In the world of Industry 4.0, integration is key. If you're looking to make your production sites more efficient and productive, it can be challenging to connect every component in your infrastructure. Luckily, reference architectures can help you with a framework for those connections. In this article, we'll explain what IIoT reference architectures are, why they matter, which components they consist of, and how those components communicate with each other.
Industrial Internet of Things (IIoT) reference architectures are used as a blueprint for designing digital systems within an industrial or manufacturing environment. They can assist organisations in their digital transformation journeys by helping them connect the OT and IT sides of their production sites, while avoiding the typical pitfalls of these integrations.
IIoT reference architectures are helpful in providing insight into how different parts of their infrastructure interact with each other, allowing organisations to identify areas where improvements can be made. This connecting factor is especially important when we consider the difference in longevity between OT and IT components.
OT hardware tends to be used for many years in largely the same configuration to ensure continuity and consistency in production. IT, on the other hand, is characterised by frequent software updates and hardware replacements to keep up to date with the latest innovations. By connecting both ends with a central broker, IIoT brings innovation to OT without sacrificing on reliability.
The connections also make it possible for less tech-savvy end users to create dashboards through a Manufacturing Execution System (MES) or low-code applications like Microsoft Power BI. This improves readability compared to SCADA visualisations, which are more technical in nature and require in-depth knowledge of the underlying process.
An IIoT reference architecture consists of an IT and OT node layer connected to an intermediary broker, which sends its data to a SCADA or IIoT host. The connections between the IT nodes and the broker are referred to as northbound connectivity, while the broker’s connections to OT nodes are referred to as southbound connectivity. Both connectivity lanes are used bilaterally.
The IT layer contains application nodes that represent connections to different parts of the IT infrastructure. The possibilities include the MES mentioned above, a data historian, various analytics tools (including AI and machine learning), and a wide range of other applications. Since these systems tend to be relatively new, they can directly interface with the broker.
On the OT side, there are various devices, sensors, and Programmable Logic Controllers (PLCs) that can send data to and from the broker through the same protocol. In reality, not all of these components will be able to connect directly because of differences in age, technology, and protocols. That’s why, unless the entire OT setup is (relatively) new, this side of the architecture will typically include additional gateways that support the new messaging protocol.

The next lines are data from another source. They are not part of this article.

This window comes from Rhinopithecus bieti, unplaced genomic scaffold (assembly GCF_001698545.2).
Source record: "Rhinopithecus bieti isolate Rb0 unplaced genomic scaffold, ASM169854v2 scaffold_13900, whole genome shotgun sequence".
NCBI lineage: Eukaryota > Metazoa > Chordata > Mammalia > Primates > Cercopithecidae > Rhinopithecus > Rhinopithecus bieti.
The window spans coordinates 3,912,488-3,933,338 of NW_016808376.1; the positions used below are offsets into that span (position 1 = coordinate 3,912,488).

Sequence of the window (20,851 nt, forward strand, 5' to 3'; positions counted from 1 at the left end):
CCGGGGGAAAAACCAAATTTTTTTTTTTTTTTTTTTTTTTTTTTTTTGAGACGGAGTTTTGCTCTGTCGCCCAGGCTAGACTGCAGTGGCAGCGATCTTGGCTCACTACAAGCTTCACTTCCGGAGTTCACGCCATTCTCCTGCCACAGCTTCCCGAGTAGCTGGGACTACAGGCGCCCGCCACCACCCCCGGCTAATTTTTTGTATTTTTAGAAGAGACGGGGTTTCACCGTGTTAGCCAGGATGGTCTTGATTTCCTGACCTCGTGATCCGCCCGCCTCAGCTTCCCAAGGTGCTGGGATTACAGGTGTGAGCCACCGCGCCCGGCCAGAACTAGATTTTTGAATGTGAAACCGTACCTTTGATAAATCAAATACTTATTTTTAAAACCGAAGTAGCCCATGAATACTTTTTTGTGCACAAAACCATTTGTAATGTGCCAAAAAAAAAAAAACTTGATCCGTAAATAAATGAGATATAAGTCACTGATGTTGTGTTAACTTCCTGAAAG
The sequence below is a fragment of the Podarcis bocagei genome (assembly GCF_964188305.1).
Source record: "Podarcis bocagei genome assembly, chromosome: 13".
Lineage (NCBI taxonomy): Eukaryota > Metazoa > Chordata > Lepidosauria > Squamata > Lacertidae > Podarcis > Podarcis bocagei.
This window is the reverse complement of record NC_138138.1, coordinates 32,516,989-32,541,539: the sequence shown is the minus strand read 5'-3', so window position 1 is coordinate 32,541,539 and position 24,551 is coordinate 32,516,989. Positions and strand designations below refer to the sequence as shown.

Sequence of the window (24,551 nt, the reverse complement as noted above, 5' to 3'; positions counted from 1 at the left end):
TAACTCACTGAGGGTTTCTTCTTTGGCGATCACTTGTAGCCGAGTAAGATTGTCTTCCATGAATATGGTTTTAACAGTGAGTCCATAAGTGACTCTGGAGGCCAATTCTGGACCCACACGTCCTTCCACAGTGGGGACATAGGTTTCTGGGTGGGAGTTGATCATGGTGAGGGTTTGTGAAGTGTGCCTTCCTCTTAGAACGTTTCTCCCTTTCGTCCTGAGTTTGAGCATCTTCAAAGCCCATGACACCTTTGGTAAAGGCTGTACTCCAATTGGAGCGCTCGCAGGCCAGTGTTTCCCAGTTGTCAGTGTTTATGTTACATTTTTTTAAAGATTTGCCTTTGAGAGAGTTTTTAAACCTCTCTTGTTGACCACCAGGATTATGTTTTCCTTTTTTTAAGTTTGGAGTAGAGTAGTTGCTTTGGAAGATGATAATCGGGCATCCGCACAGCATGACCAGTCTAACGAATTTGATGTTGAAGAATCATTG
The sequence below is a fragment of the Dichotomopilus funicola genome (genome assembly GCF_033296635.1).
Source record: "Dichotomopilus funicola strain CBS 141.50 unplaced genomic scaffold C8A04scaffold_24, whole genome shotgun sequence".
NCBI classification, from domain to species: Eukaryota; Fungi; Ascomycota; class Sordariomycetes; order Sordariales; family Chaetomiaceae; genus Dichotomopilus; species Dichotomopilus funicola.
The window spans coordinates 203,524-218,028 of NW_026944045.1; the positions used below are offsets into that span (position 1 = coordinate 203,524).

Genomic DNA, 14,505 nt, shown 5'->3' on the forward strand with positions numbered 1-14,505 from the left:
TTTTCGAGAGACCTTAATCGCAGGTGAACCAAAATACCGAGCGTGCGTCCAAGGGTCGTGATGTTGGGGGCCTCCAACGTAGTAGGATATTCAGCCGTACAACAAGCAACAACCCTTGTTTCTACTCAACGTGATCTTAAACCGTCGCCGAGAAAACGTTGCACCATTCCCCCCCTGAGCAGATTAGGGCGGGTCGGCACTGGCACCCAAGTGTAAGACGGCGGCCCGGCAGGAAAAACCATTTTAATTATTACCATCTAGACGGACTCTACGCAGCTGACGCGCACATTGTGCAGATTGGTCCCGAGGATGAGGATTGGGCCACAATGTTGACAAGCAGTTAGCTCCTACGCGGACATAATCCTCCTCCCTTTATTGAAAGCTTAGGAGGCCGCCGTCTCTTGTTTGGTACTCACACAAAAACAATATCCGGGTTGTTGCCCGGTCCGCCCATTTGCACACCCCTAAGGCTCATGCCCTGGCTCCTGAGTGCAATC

There are different connectivity options, and some organisations even prefer to develop their own standards. The reference architecture that we use is based on two tried-and-true conventions: a Unified Namespace (UNS) and Sparkplug.
Unifying the namespace in an IIoT reference architecture means using the same naming conventions throughout your organisation. You will no longer have to wonder which of your many sensors any given one is. A UNS also allows for easier and more efficient communication within and between systems, because it lets components use the same language across different networks and devices. This means that any data can be shared quickly and accurately between all of its components.
Sparkplug also helps enable data interoperability between different edge devices in an IIoT architecture. Sparkplug is an extension of the MQTT protocol that is specifically geared towards industrial data. It allows for the bidirectional flow of real-time data between nodes that we mentioned earlier, and offers some advanced features for manufacturing environments: report by exception, store & forward, low bandwidth, high scalability, low latency, ...
Using Sparkplug, edge devices such as sensors and PLCs will be able to easily communicate with each other (and even with cloud systems), without having to think about transport protocols. We chose Sparkplug because it has seen widespread adoption and development throughout the industry thanks to its flexibility, although it is still less well known in Europe at the moment.
Besides communication, using the same naming convention means that the collected data is collected and stored consistently, which can help companies make more informed decisions about their IIoT investments. However, this does risk compromising the data security. That’s why we have a dedicated partnership with a security firm to ensure that any vulnerabilities are detected and removed before moving to production. Sparkplug also ensures end-to-end reliability and further enhances security by providing authentication and encryption for all nodes within the IIoT system.
Interested in learning more about IIoT reference architectures and how they can guide your organisation in its digital transformation journey? As experts in IT-OT connectivity, we’d love to help you out with your next project.
Contact us today to discuss the possibilities!